Comma, comma, and comma!

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Did you eat eggs, toast, and milk this morning? What about eggs, toast and milk? Don’t see the difference? Well, unless you enjoy soggy bread, you might want to give that some further thought.

The Oxford Comma – also known as the Harvard or serial comma, this “optional” form of punctuation has become a popular subject for grammatical discourse. But aside from confused breakfasts, what’s the big deal? For a group of Maine dairy drivers, that little piece of punctuation just spelled out victory in court.

The labor dispute arose over alleged unpaid wages, with plaintiffs’ employer arguing the drivers were exempt under Maine’s overtime law which provides the following activities do not merit overtime pay:

The canning, processing, preserving, freezing, drying, marketing, storing, packing for shipment or distribution of:  (1) Agricultural produce;  (2) Meat and fish products; and  (3) Perishable foods.

Did you pick up on the difference there? The Court did. Specifically, the statute is ambiguous as to whether “packing for shipment” and “distribution” are separate activities.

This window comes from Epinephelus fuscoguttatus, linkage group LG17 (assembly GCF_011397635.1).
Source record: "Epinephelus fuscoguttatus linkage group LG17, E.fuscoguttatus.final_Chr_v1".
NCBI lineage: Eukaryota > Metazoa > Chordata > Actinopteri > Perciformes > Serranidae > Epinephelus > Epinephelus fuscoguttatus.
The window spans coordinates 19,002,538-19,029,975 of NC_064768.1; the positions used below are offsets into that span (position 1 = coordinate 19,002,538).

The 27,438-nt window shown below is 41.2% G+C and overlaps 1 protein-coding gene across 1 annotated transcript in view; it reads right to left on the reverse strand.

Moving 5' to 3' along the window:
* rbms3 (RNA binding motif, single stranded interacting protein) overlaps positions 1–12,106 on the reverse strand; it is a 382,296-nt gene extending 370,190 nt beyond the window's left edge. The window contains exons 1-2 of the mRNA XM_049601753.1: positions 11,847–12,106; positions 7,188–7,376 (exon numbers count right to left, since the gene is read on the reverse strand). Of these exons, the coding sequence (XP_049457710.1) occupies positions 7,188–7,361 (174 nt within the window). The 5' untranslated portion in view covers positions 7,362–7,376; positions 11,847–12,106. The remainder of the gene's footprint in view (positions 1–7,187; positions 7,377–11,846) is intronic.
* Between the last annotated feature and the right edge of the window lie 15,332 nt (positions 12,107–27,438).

According to the drivers, they distribute food but they don’t pack it. Had there been an Oxford Comma – isolating distribution as its own activity – plaintiffs would have been clearly exempt from overtime wage. However, without that separation, the phrase may equally be read as “packing for shipment” or “packing for distribution”. And because labor laws are designed to protect employees, when an ambiguity exists it should be construed in their favor. The Court upheld that notion here in a victory for grammar purists everywhere.

How does your toast and milk sound now?

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